As the farmers’ protests continue in various regions of Europe, the primary question on the minds of South African agriculturalists is what implications, if any, these will have on local production and exports.
According to various media reports, the protests mainly centre on the declining EU’s agricultural subsidies, the environmental policy to reduce chemicals and fertilizer use, and the need for protection against imports.
Whether or not the farmers are correct in raising their dissatisfaction about the EU’s policies on these areas is a point of much discussion. But it is worth emphasizing that these events and the policy outcome in response to them will matter for South Africa’s agriculture in two ways.
First, South Africa’s agricultural sector is strongly linked with the European Union (EU) through trade. The region is South Africa’s second most important market for South Africa’s agricultural products, accounting for 27% of the country’s total agricultural exports, according to data from Trade Map.
The EU and the rest of the world seek to implement urgent policy measures to combat the effects of climate change. In its 2030 climate target plan, the EU aims to reduce greenhouse gas emissions by 55% from 1990 levels. To that end, the EU has crafted the “Farm to Fork Strategy“, a new approach that ensures that agriculture, fisheries, and the entire food system effectively contribute to achieving this target.
The strategy seeks to ensure that farmers produce sustainably by setting targets that reduce the use of fertilizers and pesticides and revising legislation regarding feed additives and animal welfare.
But these production changes will not only apply to EU farmers, but trading partners like South Africa as well. Hence, monitoring whether the farmers’ protests make a dent in persuading EU lawmakers to adjust these regulations is vital for South African agricultural exporters.
From a South African perspective, sustainable agricultural practice is cause worthy of our collective support, and various farmers domestically are pursuing better production methods to ensure soil and environmental health.
To that end, attaining a balance between agro-chemical use and productivity in pursuit of environmental sustainability is critical. In that sense, a drastic reduction of agrochemicals use and fertilizers is not ideal as that would negatively impact the harvest quality and output. Hence, a reasonable transition under the framework of a moderate approach with feasible timelines, which EU farmers are advocating for, is worth supporting.
Such a reasonable outcome would imply that the EU’s trading partners do not have to significantly reduce agrochemicals and fertilizer use to lower productivity levels. This would also ensure that trade between South Africa and the EU continues on the current terms.
Second, there seems to be a growing protectionist sentiment among the various protesting farmers, arguing that EU lawmakers should consider protecting the farmers against unfair world competition. South Africa worries about this particular line of argument as an export-oriented sector with strong links with the EU. The South African agricultural sector has faced various protectionist tendencies in the EU market, particularly in citrus. For example, the EU recently used non-tariff barriers by alleging a “False codling moth“, a citrus pest, in South Africa and requiring that citrus products be kept at certain temperatures before accessing the EU market.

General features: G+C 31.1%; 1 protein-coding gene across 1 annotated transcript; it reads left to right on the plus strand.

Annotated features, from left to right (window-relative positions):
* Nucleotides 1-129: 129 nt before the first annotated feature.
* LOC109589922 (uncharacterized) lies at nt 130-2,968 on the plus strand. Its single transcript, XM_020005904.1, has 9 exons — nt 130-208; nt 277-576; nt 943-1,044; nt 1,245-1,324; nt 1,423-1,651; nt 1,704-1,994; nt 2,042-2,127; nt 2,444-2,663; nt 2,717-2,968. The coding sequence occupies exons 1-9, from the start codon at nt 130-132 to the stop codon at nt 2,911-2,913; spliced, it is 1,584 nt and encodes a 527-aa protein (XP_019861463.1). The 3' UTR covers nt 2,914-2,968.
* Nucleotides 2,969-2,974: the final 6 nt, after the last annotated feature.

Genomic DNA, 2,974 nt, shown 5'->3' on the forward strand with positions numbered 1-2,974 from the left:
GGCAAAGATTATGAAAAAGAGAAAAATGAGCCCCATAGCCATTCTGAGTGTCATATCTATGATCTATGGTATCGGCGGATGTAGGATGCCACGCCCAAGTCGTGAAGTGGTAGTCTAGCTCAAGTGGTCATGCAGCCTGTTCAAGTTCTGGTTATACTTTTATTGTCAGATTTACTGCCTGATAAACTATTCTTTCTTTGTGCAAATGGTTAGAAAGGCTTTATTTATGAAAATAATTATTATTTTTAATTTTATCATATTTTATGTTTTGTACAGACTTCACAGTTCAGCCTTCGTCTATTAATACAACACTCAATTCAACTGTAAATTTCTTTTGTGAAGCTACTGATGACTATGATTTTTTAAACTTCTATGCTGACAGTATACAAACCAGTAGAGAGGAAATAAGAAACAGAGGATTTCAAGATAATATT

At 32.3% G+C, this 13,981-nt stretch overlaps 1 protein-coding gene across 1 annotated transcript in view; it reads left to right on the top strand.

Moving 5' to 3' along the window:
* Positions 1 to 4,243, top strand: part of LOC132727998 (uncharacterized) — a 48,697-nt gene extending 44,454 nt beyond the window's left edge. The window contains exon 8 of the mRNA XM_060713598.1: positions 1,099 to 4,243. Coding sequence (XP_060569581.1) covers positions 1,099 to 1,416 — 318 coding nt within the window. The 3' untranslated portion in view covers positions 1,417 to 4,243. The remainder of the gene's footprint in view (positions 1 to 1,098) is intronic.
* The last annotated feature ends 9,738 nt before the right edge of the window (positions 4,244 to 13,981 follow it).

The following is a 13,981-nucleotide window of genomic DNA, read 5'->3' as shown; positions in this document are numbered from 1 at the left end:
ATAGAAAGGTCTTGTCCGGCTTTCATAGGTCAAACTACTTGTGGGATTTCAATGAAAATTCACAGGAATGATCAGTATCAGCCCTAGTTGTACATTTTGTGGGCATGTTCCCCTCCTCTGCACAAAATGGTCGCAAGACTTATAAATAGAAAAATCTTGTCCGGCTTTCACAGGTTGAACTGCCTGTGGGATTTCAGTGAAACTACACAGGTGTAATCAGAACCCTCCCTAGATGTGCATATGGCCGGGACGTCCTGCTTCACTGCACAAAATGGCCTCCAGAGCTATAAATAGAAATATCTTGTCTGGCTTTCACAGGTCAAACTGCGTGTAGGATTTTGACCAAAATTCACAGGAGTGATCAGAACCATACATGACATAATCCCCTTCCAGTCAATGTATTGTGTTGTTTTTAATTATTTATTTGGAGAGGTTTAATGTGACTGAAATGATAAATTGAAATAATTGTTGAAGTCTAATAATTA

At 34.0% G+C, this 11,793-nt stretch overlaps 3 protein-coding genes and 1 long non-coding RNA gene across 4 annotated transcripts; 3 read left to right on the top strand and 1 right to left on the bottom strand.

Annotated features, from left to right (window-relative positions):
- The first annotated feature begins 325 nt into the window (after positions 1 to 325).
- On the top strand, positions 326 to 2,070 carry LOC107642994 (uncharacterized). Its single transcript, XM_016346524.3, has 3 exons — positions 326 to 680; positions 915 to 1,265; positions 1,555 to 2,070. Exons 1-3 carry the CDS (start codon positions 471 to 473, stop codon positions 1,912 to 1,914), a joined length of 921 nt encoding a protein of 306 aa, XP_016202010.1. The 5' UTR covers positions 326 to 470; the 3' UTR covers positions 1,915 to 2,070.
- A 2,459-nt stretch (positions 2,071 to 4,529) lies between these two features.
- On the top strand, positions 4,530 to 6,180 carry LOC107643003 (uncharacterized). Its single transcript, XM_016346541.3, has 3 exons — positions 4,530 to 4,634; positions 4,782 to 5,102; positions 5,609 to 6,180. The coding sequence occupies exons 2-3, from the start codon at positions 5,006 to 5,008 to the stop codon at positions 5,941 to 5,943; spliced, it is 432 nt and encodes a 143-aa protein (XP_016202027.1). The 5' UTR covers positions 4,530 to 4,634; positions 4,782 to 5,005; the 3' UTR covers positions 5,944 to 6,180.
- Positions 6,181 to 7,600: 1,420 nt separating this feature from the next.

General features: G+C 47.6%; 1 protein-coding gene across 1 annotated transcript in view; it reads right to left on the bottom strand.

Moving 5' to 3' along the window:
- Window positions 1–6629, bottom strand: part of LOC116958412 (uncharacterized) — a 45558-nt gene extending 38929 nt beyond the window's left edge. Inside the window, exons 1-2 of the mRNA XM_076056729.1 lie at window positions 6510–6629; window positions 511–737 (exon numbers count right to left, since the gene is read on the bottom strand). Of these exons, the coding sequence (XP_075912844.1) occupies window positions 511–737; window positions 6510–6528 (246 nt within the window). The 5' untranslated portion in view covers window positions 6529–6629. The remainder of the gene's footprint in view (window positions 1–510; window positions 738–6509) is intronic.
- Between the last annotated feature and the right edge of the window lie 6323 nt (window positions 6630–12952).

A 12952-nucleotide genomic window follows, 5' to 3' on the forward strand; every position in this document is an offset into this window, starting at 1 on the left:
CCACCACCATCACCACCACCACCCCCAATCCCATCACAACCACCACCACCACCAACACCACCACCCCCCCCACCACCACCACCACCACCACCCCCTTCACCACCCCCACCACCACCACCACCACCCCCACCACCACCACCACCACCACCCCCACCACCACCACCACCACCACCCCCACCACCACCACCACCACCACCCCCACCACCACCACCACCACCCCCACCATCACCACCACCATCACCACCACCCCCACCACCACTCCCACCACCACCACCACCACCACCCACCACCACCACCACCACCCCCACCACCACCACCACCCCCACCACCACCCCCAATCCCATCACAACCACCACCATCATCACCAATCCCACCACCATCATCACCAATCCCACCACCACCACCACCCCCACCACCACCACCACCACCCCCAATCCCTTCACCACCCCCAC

This happens while South Africa has already treated the products to eliminate the chances of such pest occurrence. This was a subtle form of protecting the Spanish farmers, who are also major citrus producers within the EU market.
With an outright view from farmer groupings in the EU that they face unfair competition in the global agricultural market, we worry that using various non-tariff barriers may be common.
The aspect of subsidies that the EU farmers also argued for is perhaps not mainly on top of mind for a South African farmer. Over nearly three decades, the South African agricultural sector has had to grow and be globally competitive with minimal government producer support relative to the EU and the US. The key aspects currently relevant for South Africa are matters pertaining to trade, which are environmental policies and the talk of unfair trade policies.
Overall, the outcomes of the EU farm protests will be consequential to South Africa, mainly the fruit, wine and beef industries with a specific interest in deepening trade with the EU region.
More importantly, the environmental laws in the EU, because of the importance and influence of the area in the world, will likely be applied in other regions over time. Such development would have notable implications for the exporting nations, again illustrating the importance and relevance of the ongoing developments in the EU.
Beyond the EU challenges, what we observe today – rising tension within regions and countries and amongst regions and countries – implies that each country must always seek to diversify its markets.
South Africa’s primary reliance on the EU region is one such risk, so exploring markets such as China, South Korea, Japan, Vietnam, Taiwan, India, Saudi Arabia, Mexico, the Philippines, and Bangladesh is always essential. Notably, such market expansion should coincide with maintaining the EU market access – it remains vital and strategic to South Africa’s agriculture.
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